Vivid dreaming took me to a rooftop Japanese restaurant called Happiness last night. A petite, radiant woman of indeterminate age wearing a brocade kimono emerged from white and gold doors to greet us. A carved, painted hair pin held her black tresses in a wavy twist.
“I am so sorry, but there will a short wait before I may seat you.” she said. Her voice was low-pitched, calm.
I noticed several tables off to the side, overlooking a jewel-like cityscape.
“May we sit there while we wait?”
She smiled. “Of course.”
Buck and I, and the two young children with us, settled ourselves into comfortable chairs. We couldn’t hear a sound from the full restaurant nearby. It felt like we were the only four people in the universe, the sparkling city below and bright sky above an endless buffet set before us. Even now, I feel the soft breeze.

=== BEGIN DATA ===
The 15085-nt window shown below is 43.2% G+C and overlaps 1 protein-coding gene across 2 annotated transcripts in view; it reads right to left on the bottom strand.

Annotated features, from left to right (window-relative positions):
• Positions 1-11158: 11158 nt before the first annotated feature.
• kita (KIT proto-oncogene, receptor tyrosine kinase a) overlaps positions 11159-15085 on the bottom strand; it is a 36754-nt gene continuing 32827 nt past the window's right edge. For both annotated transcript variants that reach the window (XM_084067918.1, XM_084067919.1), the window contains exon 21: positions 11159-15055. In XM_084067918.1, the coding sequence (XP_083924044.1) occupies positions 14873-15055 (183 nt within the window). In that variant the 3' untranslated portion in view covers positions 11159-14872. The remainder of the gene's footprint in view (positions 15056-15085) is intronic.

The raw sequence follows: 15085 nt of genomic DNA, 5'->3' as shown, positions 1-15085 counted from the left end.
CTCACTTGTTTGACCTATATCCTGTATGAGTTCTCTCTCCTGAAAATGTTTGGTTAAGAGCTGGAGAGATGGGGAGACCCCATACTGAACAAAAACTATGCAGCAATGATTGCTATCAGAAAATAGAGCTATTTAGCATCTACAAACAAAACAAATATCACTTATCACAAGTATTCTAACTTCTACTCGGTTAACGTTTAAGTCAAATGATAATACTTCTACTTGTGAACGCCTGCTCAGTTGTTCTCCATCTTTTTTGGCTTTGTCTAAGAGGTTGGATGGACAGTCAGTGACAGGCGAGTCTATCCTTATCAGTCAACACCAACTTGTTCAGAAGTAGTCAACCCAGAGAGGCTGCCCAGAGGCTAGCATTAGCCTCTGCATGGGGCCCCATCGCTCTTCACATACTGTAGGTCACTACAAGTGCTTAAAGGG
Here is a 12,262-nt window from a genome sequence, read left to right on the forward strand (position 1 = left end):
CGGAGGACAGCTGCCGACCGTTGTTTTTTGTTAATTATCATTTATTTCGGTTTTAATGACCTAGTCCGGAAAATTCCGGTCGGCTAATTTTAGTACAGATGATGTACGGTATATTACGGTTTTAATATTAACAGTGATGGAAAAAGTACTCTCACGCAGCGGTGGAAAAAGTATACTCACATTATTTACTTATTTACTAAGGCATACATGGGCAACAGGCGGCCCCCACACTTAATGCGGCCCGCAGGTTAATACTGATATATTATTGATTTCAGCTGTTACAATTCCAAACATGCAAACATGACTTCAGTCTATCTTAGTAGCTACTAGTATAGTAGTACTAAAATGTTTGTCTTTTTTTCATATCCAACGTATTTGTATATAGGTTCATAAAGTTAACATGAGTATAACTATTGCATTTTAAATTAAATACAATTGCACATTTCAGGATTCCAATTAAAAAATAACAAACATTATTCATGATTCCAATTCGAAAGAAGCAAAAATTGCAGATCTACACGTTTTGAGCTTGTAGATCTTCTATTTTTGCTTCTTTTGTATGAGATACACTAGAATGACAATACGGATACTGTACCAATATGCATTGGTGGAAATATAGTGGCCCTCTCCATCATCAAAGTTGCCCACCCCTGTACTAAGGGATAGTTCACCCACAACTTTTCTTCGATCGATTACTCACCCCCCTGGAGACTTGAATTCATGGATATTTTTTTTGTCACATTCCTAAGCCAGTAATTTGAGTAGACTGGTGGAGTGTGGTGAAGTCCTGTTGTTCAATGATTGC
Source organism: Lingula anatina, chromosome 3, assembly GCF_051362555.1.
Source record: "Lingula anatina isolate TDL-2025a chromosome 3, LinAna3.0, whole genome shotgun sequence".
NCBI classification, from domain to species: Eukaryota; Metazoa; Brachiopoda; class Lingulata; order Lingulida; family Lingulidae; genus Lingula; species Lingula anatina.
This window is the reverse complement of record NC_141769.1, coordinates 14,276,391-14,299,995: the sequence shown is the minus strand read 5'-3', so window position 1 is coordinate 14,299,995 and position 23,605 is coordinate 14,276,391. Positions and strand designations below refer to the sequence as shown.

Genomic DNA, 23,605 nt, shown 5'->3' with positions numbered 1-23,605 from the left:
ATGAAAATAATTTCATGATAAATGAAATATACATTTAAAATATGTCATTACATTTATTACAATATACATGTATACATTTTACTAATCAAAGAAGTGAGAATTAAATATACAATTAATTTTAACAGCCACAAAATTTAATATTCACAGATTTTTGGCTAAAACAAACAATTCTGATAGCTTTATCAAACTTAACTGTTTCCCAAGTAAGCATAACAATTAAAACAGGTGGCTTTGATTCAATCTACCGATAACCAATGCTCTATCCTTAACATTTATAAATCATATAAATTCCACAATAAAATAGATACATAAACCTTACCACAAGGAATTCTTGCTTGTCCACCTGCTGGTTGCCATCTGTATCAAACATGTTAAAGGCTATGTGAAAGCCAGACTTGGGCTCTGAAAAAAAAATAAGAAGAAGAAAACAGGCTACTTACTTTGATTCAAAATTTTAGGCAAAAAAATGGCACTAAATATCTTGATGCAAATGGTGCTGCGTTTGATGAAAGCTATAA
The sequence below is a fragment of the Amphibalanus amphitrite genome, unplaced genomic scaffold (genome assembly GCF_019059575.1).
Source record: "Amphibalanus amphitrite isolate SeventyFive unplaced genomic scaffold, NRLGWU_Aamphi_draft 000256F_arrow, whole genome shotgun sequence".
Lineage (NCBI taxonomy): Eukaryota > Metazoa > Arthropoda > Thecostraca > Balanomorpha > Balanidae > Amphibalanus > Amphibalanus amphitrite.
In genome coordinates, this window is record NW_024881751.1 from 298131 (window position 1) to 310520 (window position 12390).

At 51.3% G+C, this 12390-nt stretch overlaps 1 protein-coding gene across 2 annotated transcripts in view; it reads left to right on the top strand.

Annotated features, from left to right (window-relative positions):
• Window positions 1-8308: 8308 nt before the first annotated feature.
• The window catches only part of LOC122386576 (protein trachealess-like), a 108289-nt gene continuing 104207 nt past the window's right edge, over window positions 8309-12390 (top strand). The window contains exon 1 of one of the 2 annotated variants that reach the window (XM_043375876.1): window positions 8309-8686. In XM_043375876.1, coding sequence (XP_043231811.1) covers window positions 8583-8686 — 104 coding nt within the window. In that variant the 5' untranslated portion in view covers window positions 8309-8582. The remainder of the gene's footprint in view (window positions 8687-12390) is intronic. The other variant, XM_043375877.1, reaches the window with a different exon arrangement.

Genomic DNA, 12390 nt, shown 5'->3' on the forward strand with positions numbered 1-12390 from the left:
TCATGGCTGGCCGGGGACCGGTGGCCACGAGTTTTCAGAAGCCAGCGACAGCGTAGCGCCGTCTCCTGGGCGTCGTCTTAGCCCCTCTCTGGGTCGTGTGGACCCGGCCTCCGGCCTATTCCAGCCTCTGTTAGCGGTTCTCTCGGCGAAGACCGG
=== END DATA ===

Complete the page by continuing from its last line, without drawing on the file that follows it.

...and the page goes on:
Soon — I suppose soon, although I had no sense of time passing at Happiness — silent servers with secret smiles brought an array of small plates with delicious food. I never knew what I was eating, only that it seemed to me like miniature works of edible art.
Other guests arrived. They, too, sat outside. I never saw any guest go into or emerge from the tall white and gold doors.
Conversations intermingled, and sometimes new people would join our table to talk for a while. The talk was a rounded murmur, easy on the ears.
Two servers glided by like dancers with a shiny #8 washtub filled with a simulated ocean scene and three whole poached salmon arranged en gelée as though they were undulating through water. I couldn’t help myself, but instead laughed out loud and clapped my hands like a child.
That’s all I remember. I woke up serene, refreshed, and with that sharp-brained feeling that I had been given yet another clue.
Just when I typed the word happiness to begin this post, I remembered a post I had written on my intermittent microblog, False Dawn, about a dream I had in November of 2010 called No Talking on Happiness. Wow. This is my brain. This is my brain on happiness.